The Ministry of Health (MOH), on Tuesday, launched the first edition of Ghana’s Strategy for Technology Assessment (HTA) document to inform decision-making to promote an equitable, efficient, and high-quality health system.
The document was launched by Alhaji Asei Mahama Seini, the Deputy Minister of Health, at a physical ceremony in Accra, which was also witnessed virtually by about 100 participants from various health sector institutions across the country.
Mr Kwaku-Agyeman-Manu, Minister of Health, in a speech read on his behalf by his Deputy, described the HTA as a systematic and multidisciplinary process to evaluate the social, economic, organisational and ethical issues of a health intervention or health technology to inform policy decision making.
He said it was also a priority-setting tool to further advance the implementation of the Universal Health Coverage (UHC) in terms of deciding on who should be getting which intervention and at what cost, and the goal was to strengthen the science and practice of HTA in support of evidence-based decisions for the health sector.
The Health Minister explained that the Strategy would be executed through a five-year rolling implementation arrangement in close collaboration with all relevant stakeholders, and it was envisaged that within the period, evidence-based decisions in the health sector would lead to net gains in reimbursement, contribute to optimum prices and efficient procurement, and further help determine essential benefits under UHC among other aspects of the policy process.
“These concepts are linked to people-centred care, essential packages, resource allocation, and most importantly, cost effective delivery of quality health services,” adding that, it was important that policy decisions at all levels of the health system, were based on evidence and such could be obtained from the HTA.
Mr Agyeman-Manu stated that the National Health Insurance Scheme was a logical beneficiary of the positive impact of HTA, saying from the design and management of benefit package to the determination of the reimbursement list of medicines, as well as price setting mechanisms, the tool was seen as useful among other considerations to help assure value-for-money.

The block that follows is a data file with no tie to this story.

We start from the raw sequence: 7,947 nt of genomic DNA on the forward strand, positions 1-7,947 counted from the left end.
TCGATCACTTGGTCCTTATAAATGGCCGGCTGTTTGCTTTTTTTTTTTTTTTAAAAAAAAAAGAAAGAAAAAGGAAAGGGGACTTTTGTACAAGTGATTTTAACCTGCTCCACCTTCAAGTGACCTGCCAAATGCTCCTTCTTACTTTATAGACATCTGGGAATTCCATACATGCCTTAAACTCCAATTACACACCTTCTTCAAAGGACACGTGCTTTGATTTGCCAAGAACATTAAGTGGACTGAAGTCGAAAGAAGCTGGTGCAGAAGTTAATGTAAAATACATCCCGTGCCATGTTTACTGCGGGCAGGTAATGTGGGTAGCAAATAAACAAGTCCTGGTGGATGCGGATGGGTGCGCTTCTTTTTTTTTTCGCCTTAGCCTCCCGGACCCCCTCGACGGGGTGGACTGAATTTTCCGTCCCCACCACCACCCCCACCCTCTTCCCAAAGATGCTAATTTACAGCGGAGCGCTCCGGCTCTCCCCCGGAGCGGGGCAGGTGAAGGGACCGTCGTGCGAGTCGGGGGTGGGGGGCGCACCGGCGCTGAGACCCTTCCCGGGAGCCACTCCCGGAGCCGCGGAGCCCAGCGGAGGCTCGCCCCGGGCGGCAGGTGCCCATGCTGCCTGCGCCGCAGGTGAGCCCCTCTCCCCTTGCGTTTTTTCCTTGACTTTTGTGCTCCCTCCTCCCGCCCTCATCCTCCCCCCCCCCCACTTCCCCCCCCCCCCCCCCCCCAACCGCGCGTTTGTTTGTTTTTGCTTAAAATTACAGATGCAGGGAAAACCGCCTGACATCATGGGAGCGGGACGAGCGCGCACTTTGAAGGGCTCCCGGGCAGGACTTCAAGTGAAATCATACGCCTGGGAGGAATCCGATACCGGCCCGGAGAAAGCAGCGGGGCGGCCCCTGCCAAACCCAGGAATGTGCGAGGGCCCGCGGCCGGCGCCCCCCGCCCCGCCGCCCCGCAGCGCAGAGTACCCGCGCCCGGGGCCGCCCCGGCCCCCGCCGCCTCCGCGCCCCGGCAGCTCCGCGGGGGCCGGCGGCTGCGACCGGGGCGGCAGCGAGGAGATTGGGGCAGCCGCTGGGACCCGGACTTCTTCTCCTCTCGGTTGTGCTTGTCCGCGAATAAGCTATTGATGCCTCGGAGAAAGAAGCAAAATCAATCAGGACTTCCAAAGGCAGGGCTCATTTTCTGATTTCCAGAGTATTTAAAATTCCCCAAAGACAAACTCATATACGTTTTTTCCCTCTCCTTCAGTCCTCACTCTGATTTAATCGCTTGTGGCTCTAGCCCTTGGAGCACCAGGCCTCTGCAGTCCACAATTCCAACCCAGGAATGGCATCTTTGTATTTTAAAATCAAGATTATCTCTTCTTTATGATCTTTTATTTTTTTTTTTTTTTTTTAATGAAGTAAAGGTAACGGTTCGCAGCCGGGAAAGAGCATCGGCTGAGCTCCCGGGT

He said HTA in Ghana, would be given the needed strategic direction to ensure that the effective governance delivered on issues, including the effective selection of topics and sound technical work, capacity building for the right individuals and within institutions to conduct and implement HTA recommendations, and collaboration with other partners for effective work.
There will also be a focus on efficient and sustainable resource mobilisation for HTA, and in addition to the interventions on Valued Added Tax exemptions, the MOH had setup a National Medicines Pricing Committee, which would oversee the implementation of the new Medicines Pricing regime under the National Medicines Policy.
He said so far work in HTA had begun to demonstrate value addition in areas including assessing value in changing from amoxicillin suspension to dispersible tablets, assessment of the cost components of Ghana’s COVID-19 Vaccination Plan as well as the cost effectiveness of treatment for newly diagnosed hypertension cases.
He called for the collaboration of all stakeholders in the implementation of HTA to ensure its success.
Dr Francis Kasolo, the WHO Country Representative, commended the MOH for the successful development of the Strategy.
He underscored the importance of prioritization for lower middle-income countries such as Ghana, for optimizing the deployment of limited resources, and cited the active involvement of the WHO in the development and institutionalization process of HTA in many countries including Ghana.
Dr Kasolo said the WHO intended to provide technical support in synch with the ongoing work on Essential Health Service Package led by the MOH, and reinforce its commitment advocacy towards strengthening Ghana’s health system to provide quality care to all, including the most vulnerable.